Wednesday, October 3, 2012

VICTIMS and the 00's revisited.

Starting My A.M. With a pot of coffee and a Copy of the First VICTIMS LP "Neverendinglasting" which is a record I've been meaning to re-listen to for awhile, as I remember it being a really savage template for what the band would do over subsequent great records on Havoc and Tankcrimes , but as per many many bands over the course of Swedish Hardcore punk, the earliest record has the rawest edge and the advantage of an initial explosion of pent-up ideas. There's little atmosphere, just one raging track into the next.
I picked up this U.S. Press last night at Amoeba for $5 Mainly because of the Stellar Color Vinyl - a purple with subtle splatter when held in light, which is kind of the ONLY color choice on the US color press ( the Euro Version is Black and white) that works as the rest of the packaging is a haphazard selection of different reds, oranges, gloss black, light blue.
It's pretty much Open War on late 90's / early 00's punk records right now and kind of reminds me of the late 80's/ early 90's where the explosion of hardcore yielded so many great bands but was followed by so much imitation and a glut of releases that it dulled the focus of the music and ideas. For the Casual listener, it became hard to pick out of the 200+ piece Mystic Records catalog what was actually good and worthy of their $3, and almost en masse people lost interest and moved on to different ideas and music, or the generational wave had passed. Now Like then, the economy was bad and the fatigue manifested itself in people just DUMPING stuff...and suddenly you can buy some of the Era's best records ( or like I've been doing, upgrading to the limited versions I was too lazy to mailorder) at rock bottom Prices. Indeed, my last trip to Amoeba yielded a Limited DIRECT CONTROL album for $3! It's not quite the level of buying Classic early 80's European hardcore singles for $2 in 1991, but the pattern at least is similar.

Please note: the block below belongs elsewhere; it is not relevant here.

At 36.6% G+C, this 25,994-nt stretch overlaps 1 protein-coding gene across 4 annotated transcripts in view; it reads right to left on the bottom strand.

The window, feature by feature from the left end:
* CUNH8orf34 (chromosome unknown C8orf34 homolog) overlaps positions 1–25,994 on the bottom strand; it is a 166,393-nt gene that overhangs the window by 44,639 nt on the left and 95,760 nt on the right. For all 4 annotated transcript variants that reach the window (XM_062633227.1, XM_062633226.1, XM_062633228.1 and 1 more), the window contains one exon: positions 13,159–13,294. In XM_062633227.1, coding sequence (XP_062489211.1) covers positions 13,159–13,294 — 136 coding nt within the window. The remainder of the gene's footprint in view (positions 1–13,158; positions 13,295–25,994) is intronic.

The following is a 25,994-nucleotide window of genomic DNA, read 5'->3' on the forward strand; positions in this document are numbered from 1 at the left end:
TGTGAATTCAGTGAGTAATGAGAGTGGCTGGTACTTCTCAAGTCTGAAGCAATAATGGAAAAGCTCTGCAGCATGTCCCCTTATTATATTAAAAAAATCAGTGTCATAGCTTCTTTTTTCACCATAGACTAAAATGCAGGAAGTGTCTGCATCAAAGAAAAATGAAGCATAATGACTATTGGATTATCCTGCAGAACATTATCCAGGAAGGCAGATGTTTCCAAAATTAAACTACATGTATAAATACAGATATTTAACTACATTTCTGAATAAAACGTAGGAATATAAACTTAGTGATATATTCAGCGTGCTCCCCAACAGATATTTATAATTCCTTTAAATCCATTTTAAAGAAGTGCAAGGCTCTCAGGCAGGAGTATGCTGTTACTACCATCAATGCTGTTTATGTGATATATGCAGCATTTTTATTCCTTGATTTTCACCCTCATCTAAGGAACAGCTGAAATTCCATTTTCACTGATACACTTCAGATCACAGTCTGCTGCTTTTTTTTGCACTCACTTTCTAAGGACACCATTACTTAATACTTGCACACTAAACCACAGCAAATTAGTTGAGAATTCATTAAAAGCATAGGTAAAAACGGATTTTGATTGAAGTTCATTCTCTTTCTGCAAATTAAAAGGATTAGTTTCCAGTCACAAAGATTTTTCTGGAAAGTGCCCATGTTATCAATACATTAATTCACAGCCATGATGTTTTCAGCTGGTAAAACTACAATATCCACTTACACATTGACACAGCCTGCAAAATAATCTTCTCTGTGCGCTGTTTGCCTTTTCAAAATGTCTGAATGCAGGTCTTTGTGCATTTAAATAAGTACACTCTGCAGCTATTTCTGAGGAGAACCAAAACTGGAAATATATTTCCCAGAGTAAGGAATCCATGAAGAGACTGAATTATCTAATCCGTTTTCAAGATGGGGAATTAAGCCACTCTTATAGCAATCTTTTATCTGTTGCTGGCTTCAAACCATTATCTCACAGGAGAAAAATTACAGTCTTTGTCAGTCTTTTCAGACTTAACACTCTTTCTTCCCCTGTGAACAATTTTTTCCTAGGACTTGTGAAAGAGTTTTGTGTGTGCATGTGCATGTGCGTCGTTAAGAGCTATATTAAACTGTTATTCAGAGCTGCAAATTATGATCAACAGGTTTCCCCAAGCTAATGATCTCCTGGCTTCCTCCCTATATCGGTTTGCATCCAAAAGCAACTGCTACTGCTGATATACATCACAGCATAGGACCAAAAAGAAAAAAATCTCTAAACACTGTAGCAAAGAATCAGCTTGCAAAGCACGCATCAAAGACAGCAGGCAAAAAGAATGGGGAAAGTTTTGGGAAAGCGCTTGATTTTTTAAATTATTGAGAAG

Most Records in that Nineties period were pressed in the thousands- and big DIY hardcore records from the time would easily sell 10,000-20,000 + copies. Even in the early 00's Records would be pressed multiple times, something that seems to rarely happen now as records transition- for most people outside of collectors and older fans- to an adjunct collectible representation of a download , and are seemingly pressed around a break even point of 500 copies. THe micro-pressings of 300 to me seem like the most insane thing, where there's not even an outreach to try to reach a broader audience - which does require a bit of effort- so it's basically like the Records don't even exist. Same time, the broad availability of downloads, youtube and other sources completely alters the equation. I've never been able to fathom the idea of making your music hard to get / ultra-limited as a promotional means, as it seems counterintuitive to the entire spirit of hardcore, which was to spread ideas, infect people's minds with them and take over.

However, one thing that completely fueled the surging wave of 00's hardcore - particularly interest the stripped down 80's hardcore, European Thrash and Japanese harcore was the music finally became broadly distributed beyond having to write some one overseas with a tape or record trade and wait a month or two to hear it or dig through record bins for a few years to finally find a copy. Finally all this Great music was available for people instantly. It does poses a broader question of fatigue of having such a cultural overload of music that will ALWAYS be available, piled on 30 years of punk history of a genre, with an easy template to continually produce more. Anyway, Pot of coffee's almost gone and Better get on it.

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